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Will laser etching non-anodised aluminium do any harm to machine? Answered

I'm looking for ways to get text and designs on to an aluminium sheet. I've been told that only anodised aluminium can be laser etched, but I wasn't told why exactly. I know laser cutting aluminium can reflect the laser back.

I experimented with putting a sheet of paper on the aluminium, then etching just enough so I could use it as a stencil. However, I went too far and got an image on the aluminium. It's exactly what I wanted, but now I'm not sure if I should do any more for fear of damaging the machine. I honestly can't see any danger, because as far as I know, anodised aluminium just has a coating over regular aluminium

Other ideas are painting the aluminium and etching that off. I've heard of the type of paint that's close to anodising the metal, but I was thinking a more conventional paint.

Should I be worried about damaging the machine  by laser etching raw aluminium? I've been using a 75 Watt Epilog Fusion.


I've been using a 60 watt Trotec laser, and I successfully painted a piece of bare aluminum with ordinary spray paint, then etched the nameplate in the photo. As you can see, this worked very well.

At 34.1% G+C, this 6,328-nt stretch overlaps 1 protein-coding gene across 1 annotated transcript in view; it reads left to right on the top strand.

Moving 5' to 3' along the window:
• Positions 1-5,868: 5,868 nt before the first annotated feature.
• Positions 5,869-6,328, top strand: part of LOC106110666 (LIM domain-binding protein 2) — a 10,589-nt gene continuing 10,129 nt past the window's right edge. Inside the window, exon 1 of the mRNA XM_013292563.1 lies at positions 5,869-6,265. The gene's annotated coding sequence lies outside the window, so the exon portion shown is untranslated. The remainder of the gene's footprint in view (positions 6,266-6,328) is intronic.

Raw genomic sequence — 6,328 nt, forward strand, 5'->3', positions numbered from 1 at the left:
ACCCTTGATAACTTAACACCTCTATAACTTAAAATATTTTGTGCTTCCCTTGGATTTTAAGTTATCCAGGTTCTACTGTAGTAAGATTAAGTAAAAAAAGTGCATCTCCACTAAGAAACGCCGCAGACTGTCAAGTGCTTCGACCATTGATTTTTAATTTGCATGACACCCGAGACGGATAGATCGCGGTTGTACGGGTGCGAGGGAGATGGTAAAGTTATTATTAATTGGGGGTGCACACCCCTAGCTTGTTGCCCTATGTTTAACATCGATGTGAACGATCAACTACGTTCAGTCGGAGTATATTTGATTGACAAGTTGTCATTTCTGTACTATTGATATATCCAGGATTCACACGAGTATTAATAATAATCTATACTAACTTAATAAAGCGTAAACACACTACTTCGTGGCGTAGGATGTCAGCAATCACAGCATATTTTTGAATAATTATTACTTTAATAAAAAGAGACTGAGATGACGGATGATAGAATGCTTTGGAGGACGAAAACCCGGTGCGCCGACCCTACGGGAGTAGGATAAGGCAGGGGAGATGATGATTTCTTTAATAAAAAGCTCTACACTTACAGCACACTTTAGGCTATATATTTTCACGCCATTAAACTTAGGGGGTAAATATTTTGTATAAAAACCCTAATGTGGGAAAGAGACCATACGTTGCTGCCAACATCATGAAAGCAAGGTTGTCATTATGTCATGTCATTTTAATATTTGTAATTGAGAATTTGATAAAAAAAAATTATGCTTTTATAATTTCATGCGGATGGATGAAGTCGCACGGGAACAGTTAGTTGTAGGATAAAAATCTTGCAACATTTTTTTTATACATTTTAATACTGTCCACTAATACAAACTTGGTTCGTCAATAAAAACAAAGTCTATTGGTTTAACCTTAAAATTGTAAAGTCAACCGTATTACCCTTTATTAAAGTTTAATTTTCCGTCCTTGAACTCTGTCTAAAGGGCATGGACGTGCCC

Our makerspace forbids vinyl in the laser cutter, because lasering vinyl may produce chlorine gas, which will eat the silvering right off of the laser's mirrors!

As far as etching bare aluminum, I'm not sure how much of a danger there is if the aluminum is not polished, but I also think you may not get much of an etch with this power class. I haven't tried it.

The sheet of paper sounds like a good idea, too.

DSKY Nomenclature plate (Custom).jpg

You could also use a matt black vinyl wrap and then etch.

The thing about reflective surfaces is that they reflect the laser energy whereas the matt black surface (anodised ) absorbs the energy etching the surafce where the top most layer has been melted off.

In my opinion, the worries about laser cutting on flat reflective surfaces is that almost all of the energy will be reflected back up into the laser diode thereby damaging it, but once the surface has been etched it forms a kind of round bottomed trough with a near negligible return reflection.

No, you'll be OK. You get the best results zapping anodised coatings, because of the nice contrast. MARKING metals works well with Thermark or one of the open-source alternatives.